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The Wolverine Lives Forever

Rising Sun Pictures’ work on ‘The Wolverine’ starts with a blast - a nuclear explosion that opens this superhero’s story in 1945 when Logan, the Wolverine, is in a World War 2 prisoner of war camp in Nagasaki, Japan. In all, the facility completed 266 shots for the movie over an eight-month period from October 2012 to June 2013.
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On the wartime sequence, RSP’s team worked handling both the environment and the explosion itself to achieve the level of realism and drama the director James Mangold was looking for. “The director wanted to avoid the look of library footage that the audience would be familiar with,” said RSP visual effects supervisor Tim Crosbie. “Instead, he was seeking something more descriptive and realistic. In fact, he wanted to emphasise how the explosion started rather than the recognizable mushroom cloud at the end.”

Before the Blast

Although the team needed to avoid a ‘stock footage’ look for this explosion, they nevertheless did quite a bit of online research for it. Nick Pill, art director at RSP, found a front page of the New York Times showing a nuclear explosion captured in the moment before the mushroom cloud developed. This black-and-white image of Nagasaki represented important reference for them because they could use it to create that image the director wanted of a massive cloud of smoke looming over a street scene before the explosion.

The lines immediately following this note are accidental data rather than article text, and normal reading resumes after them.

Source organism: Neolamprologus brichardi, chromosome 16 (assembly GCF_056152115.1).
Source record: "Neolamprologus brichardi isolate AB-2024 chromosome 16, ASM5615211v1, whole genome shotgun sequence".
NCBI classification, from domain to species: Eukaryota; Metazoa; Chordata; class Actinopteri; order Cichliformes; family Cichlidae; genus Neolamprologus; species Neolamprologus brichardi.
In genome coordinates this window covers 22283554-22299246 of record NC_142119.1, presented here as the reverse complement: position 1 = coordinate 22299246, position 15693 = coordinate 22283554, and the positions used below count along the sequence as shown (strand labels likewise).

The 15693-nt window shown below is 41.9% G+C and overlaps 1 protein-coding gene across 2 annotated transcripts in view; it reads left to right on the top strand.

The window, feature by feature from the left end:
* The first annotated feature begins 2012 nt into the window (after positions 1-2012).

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A further challenge was the destruction on the ground that had to be shown as well and the poignancy of this moment in history as the team researched their work. The shoot took place at Botany Bay, south of Sydney, where a POW camp set had been built. Because in the far horizon the plates reveal a small slice of Sydney, each time the camera looks out across the water they replaced the background with a section of a very large digital matte painting.